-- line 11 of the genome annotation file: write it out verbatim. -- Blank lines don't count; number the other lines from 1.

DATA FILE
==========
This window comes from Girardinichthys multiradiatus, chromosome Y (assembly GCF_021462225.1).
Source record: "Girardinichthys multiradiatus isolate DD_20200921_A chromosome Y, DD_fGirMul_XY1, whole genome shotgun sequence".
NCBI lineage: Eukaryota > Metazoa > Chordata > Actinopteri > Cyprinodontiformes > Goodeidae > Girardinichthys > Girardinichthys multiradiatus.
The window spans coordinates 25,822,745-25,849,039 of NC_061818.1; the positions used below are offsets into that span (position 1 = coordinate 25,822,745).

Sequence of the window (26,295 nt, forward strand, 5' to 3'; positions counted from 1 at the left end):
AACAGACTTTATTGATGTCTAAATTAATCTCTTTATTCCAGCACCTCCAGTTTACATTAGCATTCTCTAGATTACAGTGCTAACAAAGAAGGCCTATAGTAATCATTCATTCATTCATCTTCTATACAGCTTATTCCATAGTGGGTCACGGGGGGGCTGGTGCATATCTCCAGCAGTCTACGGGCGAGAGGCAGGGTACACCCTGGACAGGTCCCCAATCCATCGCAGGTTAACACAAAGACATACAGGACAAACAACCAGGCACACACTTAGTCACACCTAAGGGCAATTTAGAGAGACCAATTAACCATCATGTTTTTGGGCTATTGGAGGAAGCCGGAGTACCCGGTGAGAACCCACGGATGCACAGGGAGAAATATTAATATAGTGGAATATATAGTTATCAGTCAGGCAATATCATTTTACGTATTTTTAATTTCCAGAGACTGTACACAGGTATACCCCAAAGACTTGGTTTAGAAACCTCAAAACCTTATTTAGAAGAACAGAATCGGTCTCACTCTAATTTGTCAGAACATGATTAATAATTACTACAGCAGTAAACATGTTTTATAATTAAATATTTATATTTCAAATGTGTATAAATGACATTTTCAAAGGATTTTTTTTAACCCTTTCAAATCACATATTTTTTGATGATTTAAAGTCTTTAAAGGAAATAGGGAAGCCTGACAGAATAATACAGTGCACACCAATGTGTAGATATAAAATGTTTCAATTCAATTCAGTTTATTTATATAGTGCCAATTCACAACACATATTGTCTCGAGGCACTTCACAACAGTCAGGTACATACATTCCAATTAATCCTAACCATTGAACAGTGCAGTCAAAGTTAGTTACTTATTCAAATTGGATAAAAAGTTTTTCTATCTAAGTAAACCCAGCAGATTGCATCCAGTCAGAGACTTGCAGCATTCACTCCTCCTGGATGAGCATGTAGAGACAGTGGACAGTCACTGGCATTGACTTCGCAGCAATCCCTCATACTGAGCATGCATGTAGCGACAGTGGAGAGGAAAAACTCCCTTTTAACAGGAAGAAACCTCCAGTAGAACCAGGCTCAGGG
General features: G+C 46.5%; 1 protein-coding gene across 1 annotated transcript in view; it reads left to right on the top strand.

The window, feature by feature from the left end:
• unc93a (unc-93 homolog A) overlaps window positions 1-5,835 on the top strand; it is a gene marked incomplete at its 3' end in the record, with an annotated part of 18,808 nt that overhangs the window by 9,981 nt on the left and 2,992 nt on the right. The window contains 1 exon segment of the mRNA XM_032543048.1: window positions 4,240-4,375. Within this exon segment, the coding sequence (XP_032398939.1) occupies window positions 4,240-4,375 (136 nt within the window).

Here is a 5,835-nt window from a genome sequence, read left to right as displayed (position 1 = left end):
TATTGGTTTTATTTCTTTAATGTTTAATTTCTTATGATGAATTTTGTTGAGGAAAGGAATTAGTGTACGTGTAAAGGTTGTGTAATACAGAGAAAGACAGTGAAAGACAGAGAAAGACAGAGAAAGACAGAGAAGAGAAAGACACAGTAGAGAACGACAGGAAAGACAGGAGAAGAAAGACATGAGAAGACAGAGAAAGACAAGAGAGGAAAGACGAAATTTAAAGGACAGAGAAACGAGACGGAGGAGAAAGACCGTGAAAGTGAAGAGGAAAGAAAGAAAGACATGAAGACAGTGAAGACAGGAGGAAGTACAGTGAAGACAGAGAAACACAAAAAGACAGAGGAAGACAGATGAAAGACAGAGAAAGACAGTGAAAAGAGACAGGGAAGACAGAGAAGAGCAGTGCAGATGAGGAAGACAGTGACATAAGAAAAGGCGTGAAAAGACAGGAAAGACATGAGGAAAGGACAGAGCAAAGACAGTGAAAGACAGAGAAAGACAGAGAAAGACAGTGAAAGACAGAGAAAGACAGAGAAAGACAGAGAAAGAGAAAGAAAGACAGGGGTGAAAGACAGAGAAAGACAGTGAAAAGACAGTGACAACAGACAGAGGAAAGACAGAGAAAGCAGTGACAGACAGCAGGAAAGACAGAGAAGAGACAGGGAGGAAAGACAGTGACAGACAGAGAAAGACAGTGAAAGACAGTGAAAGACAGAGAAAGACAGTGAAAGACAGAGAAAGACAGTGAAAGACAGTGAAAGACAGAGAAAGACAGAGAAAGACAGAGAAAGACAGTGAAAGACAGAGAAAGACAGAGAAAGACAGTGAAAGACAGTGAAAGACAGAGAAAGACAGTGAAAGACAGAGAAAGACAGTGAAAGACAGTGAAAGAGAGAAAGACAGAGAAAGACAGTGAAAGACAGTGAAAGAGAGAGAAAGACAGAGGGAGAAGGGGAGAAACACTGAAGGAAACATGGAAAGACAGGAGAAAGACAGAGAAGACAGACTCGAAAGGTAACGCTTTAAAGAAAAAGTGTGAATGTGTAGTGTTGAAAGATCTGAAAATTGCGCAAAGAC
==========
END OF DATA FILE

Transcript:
TATTGGTTTTATTTCTTTAATGTTTAATTTCTTATGATGAATTTTGTTGAGGAAAGGAATTAGTGTACGTGTAAAGGTTGTGTAATACAGAGAAAGACAGTGAAAGACAGAGAAAGACAGAGAAAGACAGAGAAGAGAAAGACACAGTAGAGAACGACAGGAAAGACAGGAGAAGAAAGACATGAGAAGACAGAGAAAGACAAGAGAGGAAAGACGAAATTTAAAGGACAGAGAAACGAGACGGAGGAGAAAGACCGTGAAAGTGAAGAGGAAAGAAAGAAAGACATGAAGACAGTGAAGACAGGAGGAAGTACAGTGAAGACAGAGAAACACAAAAAGACAGAGGAAGACAGATGAAAGACAGAGAAAGACAGTGAAAAGAGACAGGGAAGACAGAGAAGAGCAGTGCAGATGAGGAAGACAGTGACATAAGAAAAGGCGTGAAAAGACAGGAAAGACATGAGGAAAGGACAGAGCAAAGACAGTGAAAGACAGAGAAAGACAGAGAAAGACAGTGAAAGACAGAGAAAGACAGAGAAAGACAGAGAAAGAGAAAGAAAGACAGGGGTGAAAGACAGAGAAAGACAGTGAAAAGACAGTGACAACAGACAGAGGAAAGACAGAGAAAGCAGTGACAGACAGCAGGAAAGACAGAGAAGAGACAGGGAGGAAAGACAGTGACAGACAGAGAAAGACAGTGAAAGACAGTGAAAGACAGAGAAAGACAGTGAAAGACAGAGAAAGACAGTGAAAGACAGTGAAAGACAGAGAAAGACAGAGAAAGACAGAGAAAGACAGTGAAAGACAGAGAAAGACAGAGAAAGACAGTGAAAGACAGTGAAAGACAGAGAAAGACAGTGAAAGACAGAGAAAGACAGTGAAAGACAGTGAAAGAGAGAAAGACAGAGAAAGACAGTGAAAGACAGTGAAAGAGAGAGAAAGACAGAGGGAGAAGGGGAGAAACACTGAAGGAAACATGGAAAGACAGGAGAAAGACAGAGAAGACAGACTCGAAAGGTAACGCTTTAAAGAAAAAGTGTGAATGTGTAGTGTTGAAAGATCTGAAAATTGCGCAAAGAC